A large museum will open in Dakar, 52 years after Senegal’s first president presented a post-colonial cultural vision.
Dakar, Senegal – In April 1966, Senegal’s first president and a poet, Leopold Sedar Senghor ascended the steps of the National Assembly in Dakar to declare his country the temporary capital of Black Civilisation at the launch of the World Festival of Black Arts.
In the following weeks, African luminaries such as Emperor Haile Selassie of Ethiopia and writer Wole Soyinka would converge on the Senegalese capital, as would others from the wider African diaspora: Jazz great Duke Ellington, the Martiniquan poet Aime Cesaire, Barbadian novelist George Lamming and American writers Langston Hughes and Amiri Baraka.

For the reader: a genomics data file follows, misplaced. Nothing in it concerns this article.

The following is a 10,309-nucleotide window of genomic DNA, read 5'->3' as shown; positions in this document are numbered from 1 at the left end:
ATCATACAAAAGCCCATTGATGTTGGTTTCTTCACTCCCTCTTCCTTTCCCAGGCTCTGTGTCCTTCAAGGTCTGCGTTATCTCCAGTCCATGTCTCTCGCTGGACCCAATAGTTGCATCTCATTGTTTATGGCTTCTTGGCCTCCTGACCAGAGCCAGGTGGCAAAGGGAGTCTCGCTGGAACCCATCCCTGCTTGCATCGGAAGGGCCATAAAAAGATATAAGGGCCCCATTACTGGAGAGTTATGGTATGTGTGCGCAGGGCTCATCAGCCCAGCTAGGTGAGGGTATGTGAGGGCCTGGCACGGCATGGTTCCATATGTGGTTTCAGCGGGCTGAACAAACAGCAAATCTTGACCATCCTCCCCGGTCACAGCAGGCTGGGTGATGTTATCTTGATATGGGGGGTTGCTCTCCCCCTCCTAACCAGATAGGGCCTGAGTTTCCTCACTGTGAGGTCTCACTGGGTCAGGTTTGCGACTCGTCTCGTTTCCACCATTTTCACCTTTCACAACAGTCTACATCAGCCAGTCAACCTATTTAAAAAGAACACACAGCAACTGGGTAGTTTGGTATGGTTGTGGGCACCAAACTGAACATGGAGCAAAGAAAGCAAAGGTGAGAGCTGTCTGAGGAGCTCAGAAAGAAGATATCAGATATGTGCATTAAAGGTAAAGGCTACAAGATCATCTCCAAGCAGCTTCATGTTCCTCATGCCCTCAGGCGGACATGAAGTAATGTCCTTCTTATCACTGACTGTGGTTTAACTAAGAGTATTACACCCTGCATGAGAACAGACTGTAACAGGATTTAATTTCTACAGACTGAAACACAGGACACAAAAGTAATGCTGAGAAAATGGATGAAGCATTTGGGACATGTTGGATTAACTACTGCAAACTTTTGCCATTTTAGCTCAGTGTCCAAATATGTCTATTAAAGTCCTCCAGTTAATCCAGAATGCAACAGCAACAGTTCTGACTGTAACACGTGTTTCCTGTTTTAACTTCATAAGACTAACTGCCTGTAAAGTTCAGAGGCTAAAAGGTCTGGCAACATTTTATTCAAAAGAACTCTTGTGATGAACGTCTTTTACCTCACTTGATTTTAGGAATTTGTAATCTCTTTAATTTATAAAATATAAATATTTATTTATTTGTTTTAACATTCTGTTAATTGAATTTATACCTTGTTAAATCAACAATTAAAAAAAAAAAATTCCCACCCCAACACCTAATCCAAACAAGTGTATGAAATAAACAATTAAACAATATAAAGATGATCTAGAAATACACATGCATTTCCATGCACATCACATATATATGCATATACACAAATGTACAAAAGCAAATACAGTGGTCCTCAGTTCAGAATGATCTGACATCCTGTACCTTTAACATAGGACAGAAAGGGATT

Dakar would briefly play host to some of the leading black movements of the day. African liberation, the Harlem Renaissance, Jazz, and the negritude movement, of which Senghor was also a leading figure, were represented. Despite their differences, they shared an optimism that people of African descent, wherever they were, would define their own futures.
And as that utopian spirit hung in the air, Senghor stepped up to present a bold, new vision for a post-colonial Africa. Art and culture ought to be at the heart of development. And central to this would be a museum in Senegal that would present the past and present experiences of black people everywhere.
But economic and political realities soon kicked in. Senegal was unable to sustain its audacious investment in art and culture, which peaked as high as 25 percent of government spending under Senghor. Governments came and went. The dream lingered on.
Now, 52 years later, Senghor’s vision will finally materialise.
The Museum of Black Civilisations will open on Thursday in Dakar to a flourish of dance, drums and acrobatics, and its curator, Senegalese Babacar Mbow, claims it “incomparable to anything in the world.”
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